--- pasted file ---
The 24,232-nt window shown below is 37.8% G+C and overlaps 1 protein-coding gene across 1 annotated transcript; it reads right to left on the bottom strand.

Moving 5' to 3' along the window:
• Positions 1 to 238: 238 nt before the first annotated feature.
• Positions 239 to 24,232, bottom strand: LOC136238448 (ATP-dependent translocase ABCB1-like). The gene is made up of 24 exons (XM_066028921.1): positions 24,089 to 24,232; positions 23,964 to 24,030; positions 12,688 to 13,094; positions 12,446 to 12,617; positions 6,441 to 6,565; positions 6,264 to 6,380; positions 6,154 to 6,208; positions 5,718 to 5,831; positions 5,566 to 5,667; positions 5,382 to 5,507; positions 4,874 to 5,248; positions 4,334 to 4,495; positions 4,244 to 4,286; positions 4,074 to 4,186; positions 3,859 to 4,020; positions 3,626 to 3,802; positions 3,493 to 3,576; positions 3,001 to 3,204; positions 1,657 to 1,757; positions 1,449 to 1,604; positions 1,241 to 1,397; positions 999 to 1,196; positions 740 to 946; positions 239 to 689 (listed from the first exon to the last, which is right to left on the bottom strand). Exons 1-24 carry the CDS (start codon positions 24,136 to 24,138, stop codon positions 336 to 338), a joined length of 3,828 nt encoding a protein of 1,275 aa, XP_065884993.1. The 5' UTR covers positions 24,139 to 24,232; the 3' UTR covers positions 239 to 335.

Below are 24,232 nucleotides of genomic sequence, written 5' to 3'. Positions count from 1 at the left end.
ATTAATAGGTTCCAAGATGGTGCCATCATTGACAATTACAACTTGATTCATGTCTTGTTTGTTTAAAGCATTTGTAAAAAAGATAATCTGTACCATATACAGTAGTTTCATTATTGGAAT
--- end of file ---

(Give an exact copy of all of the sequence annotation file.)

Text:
The 24,232-nt window shown below is 37.8% G+C and overlaps 1 protein-coding gene across 1 annotated transcript; it reads right to left on the bottom strand.

Moving 5' to 3' along the window:
• Positions 1 to 238: 238 nt before the first annotated feature.
• Positions 239 to 24,232, bottom strand: LOC136238448 (ATP-dependent translocase ABCB1-like). The gene is made up of 24 exons (XM_066028921.1): positions 24,089 to 24,232; positions 23,964 to 24,030; positions 12,688 to 13,094; positions 12,446 to 12,617; positions 6,441 to 6,565; positions 6,264 to 6,380; positions 6,154 to 6,208; positions 5,718 to 5,831; positions 5,566 to 5,667; positions 5,382 to 5,507; positions 4,874 to 5,248; positions 4,334 to 4,495; positions 4,244 to 4,286; positions 4,074 to 4,186; positions 3,859 to 4,020; positions 3,626 to 3,802; positions 3,493 to 3,576; positions 3,001 to 3,204; positions 1,657 to 1,757; positions 1,449 to 1,604; positions 1,241 to 1,397; positions 999 to 1,196; positions 740 to 946; positions 239 to 689 (listed from the first exon to the last, which is right to left on the bottom strand). Exons 1-24 carry the CDS (start codon positions 24,136 to 24,138, stop codon positions 336 to 338), a joined length of 3,828 nt encoding a protein of 1,275 aa, XP_065884993.1. The 5' UTR covers positions 24,139 to 24,232; the 3' UTR covers positions 239 to 335.

Below are 24,232 nucleotides of genomic sequence, written 5' to 3'. Positions count from 1 at the left end.
ATTAATAGGTTCCAAGATGGTGCCATCATTGACAATTACAACTTGATTCATGTCTTGTTTGTTTAAAGCATTTGTAAAAAAGATAATCTGTACCATATACAGTAGTTTCATTATTGGAAT